National Alliance Against Tolls - London Congestion Charge - Impact Report Jan 2005
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LONDON "CONGESTION" CHARGE - THE IMPACT - JAN 05 REPORT
1. The most recent report from Transport for London who run the London "Congestion" Charge is:-
"Central London Congestion Charging Scheme - Impacts Monitoring - Summary Review - January 2005".
Note that the report and the comments that follow are based on the charge of £5. This was increased to £8 a day from 4th July 2005.
2. The report implies that:-
a) Congestion is down 30 to 33%.
b) Most residents are in favour of the scheme.
c) There has been little adverse effect on businesses.
d) Air Pollution has improved by 12%.
e) "Customers" are happy and there are no collection problems.
How much is Congestion down?
3. The graph on page 7 of the report shows that immediately pre charge the traffic took just under 4 minutes to do a kilometre, and it now takes about 3 minutes 40 seconds. That is an improvement of about 8%. So how do they make it 30 to 33%?
4. Easy - instead of the actual flow immediately before the charge you take a "reference value" of 4 minutes 30 seconds, then in both cases you ignore the first 2 minutes because that is reckoned to be the congestion free rate of flow. So that gives you a reduction from 2 minutes 30 seconds to 1 minute 40 seconds or 33%. Hey Presto!
5. To travel across the zone, immediately before the charge would have taken about 20 minutes, and it now takes 18 minutes 20 seconds.
Not much of a reduction for a five pounds charge!(The zone is about 5 kilometres across.)
6. The report gives no indication of what has happened to congestion in the 98% of London outside the Toll zone. They do however report (Page 10) on volume of traffic on some "selected" roads outside the Zone. Traffic on these roads is 2% less than before the charge. The selected roads do not include the Inner Ring Road, where you would most have expected a traffic increase.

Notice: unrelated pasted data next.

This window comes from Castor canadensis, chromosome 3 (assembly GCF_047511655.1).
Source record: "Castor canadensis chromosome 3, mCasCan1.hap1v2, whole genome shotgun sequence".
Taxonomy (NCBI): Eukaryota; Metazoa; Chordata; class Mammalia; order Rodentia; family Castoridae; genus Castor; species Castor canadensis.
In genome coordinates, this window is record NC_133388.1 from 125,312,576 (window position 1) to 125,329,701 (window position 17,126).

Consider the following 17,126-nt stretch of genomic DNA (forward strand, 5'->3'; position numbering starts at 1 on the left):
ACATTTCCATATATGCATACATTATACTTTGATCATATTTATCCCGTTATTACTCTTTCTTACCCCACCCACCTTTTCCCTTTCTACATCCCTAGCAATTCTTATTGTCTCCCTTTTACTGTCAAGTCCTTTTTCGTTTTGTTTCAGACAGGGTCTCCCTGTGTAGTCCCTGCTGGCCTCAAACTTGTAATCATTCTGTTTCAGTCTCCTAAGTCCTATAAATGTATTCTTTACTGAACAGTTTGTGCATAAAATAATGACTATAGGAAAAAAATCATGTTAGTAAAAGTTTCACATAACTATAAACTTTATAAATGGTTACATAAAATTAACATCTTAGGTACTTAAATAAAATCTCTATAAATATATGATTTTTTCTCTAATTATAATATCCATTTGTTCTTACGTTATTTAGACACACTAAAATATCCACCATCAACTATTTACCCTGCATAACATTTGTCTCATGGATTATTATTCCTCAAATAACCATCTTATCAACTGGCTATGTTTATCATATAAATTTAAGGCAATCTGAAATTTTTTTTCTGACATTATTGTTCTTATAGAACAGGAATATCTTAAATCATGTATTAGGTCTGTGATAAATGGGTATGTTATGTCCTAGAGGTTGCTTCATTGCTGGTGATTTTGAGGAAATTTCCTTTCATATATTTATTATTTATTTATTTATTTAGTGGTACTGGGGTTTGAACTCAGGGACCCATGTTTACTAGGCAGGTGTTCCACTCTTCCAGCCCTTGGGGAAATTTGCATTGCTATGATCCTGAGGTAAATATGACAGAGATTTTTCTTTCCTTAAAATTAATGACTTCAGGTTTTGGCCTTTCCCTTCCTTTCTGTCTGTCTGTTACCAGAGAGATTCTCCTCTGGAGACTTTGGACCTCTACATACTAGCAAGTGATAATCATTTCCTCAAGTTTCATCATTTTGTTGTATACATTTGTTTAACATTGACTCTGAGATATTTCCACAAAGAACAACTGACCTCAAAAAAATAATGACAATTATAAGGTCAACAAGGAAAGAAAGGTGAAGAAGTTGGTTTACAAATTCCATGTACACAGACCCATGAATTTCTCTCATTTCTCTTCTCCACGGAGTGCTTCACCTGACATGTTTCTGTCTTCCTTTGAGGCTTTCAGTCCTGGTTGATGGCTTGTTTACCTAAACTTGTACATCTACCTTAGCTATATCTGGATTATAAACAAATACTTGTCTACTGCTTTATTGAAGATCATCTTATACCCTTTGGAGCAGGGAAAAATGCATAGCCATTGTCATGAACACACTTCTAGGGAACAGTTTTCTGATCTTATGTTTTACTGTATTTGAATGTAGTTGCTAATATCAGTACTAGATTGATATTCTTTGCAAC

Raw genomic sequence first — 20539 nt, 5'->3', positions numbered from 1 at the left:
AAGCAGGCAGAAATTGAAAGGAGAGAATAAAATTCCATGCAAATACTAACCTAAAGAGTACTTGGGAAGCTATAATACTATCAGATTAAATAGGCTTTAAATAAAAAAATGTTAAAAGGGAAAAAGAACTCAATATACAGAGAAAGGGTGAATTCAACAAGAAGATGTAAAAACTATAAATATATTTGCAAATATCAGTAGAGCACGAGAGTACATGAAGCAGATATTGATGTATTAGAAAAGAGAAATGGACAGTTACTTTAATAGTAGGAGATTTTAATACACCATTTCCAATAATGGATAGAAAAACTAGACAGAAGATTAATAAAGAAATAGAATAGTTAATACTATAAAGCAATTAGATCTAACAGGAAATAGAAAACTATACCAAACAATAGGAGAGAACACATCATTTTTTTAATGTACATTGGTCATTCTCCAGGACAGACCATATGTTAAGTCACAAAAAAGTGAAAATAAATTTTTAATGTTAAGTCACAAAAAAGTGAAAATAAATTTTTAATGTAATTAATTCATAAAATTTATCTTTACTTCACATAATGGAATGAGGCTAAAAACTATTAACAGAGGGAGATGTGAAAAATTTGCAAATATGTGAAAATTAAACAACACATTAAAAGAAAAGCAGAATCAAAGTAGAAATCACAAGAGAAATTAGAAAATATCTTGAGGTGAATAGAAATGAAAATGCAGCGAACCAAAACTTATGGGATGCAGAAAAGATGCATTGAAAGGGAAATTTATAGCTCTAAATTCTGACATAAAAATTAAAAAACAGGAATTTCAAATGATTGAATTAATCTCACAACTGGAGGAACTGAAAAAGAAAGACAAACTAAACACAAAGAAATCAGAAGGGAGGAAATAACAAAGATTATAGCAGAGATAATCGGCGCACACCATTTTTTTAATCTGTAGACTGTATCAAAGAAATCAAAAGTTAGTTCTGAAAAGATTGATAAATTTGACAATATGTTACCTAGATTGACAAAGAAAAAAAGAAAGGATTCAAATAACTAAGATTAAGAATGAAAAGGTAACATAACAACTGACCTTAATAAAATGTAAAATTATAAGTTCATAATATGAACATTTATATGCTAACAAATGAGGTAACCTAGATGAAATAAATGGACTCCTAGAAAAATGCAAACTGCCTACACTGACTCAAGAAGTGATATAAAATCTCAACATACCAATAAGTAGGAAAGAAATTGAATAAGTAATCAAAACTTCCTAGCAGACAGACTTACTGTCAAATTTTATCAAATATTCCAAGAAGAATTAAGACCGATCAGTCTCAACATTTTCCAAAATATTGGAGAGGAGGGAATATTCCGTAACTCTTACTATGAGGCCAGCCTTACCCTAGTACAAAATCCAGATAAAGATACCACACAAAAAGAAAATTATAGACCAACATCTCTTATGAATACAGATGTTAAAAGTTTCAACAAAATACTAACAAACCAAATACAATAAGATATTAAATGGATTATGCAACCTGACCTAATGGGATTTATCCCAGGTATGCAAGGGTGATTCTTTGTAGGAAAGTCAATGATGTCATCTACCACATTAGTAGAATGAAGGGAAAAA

What are the views of residents?
7. The reported views of those who actually live within the charge zone were favourable in most respects. The exception was trade and employment where people who thought it was better were outnumbered by those who said it was worse. (Page 17)
8. Surprisingly as the toll only applies weekdays and only during the working day:- "43 percent of charging zone respondents believed family and friends were now finding it more difficult to visit them."(Page 19)
9. Also surprising is:- "Of those respondents who report change in Inner London, a slightly higher proportion say more time is spent travelling now than before the introduction of the charge". (Page 19)
10. Different groups of people were asked "Do you think that you have personally gained or lost as a result of the congestion charging scheme?" About half reported that it had made "no difference" (or "other" whatever that meant). The rest were split 25 to 25 if they lived in the Zone, 26 lost to 23 gained if they lived elsewhere in Inner London and 28 lost to 24 gained if they lived in outer London or outside London (page 21).
Has there been an adverse effect on businesses?
11. The report gives reasons why business may have declined for reasons other than the Congestion Charge. No figures are given. It is not possible to come to a conclusion one way or the other.
At least it is not possible from what you see in the report. There have however been independent surveys including one just published by the London Chamber of Commerce and Industry:- Effect on London Businesses
Has Air Pollution improved?
12. Supporters of the charge have quoted the line at the top of page 4 - "12 percent reductions in the emissions of key traffic pollutants previously reported will have continued".
13. But this is almost immediately followed by "it is not possible to identify a clear 'congestion charging effect' in monitored air quality data."
14. The report covers the 2 worst pollutants:- Nitrogen Dioxide and Particulate Matter, pm10. It show graphs rather than figures. There are numerous measuring sites in London, and the results will and do vary widely between locations, though most attention is paid to the figures for the Zone. The report suggests that air quality is better since the London Toll was introduced. This is not however reflected in the graphs particularly if they are corrected for an apparent drafting error.
15. The graphs for Nitrogen Dioxide (figure 23 on page 35) and Particulate Matter (figure 24 on page 36) show the Toll starting in February 2002 and give the impression that pollution was fairly flat until a year after the Toll started.
But if you look at the actual start of the Toll in February 2003, you will see that pollution shot up.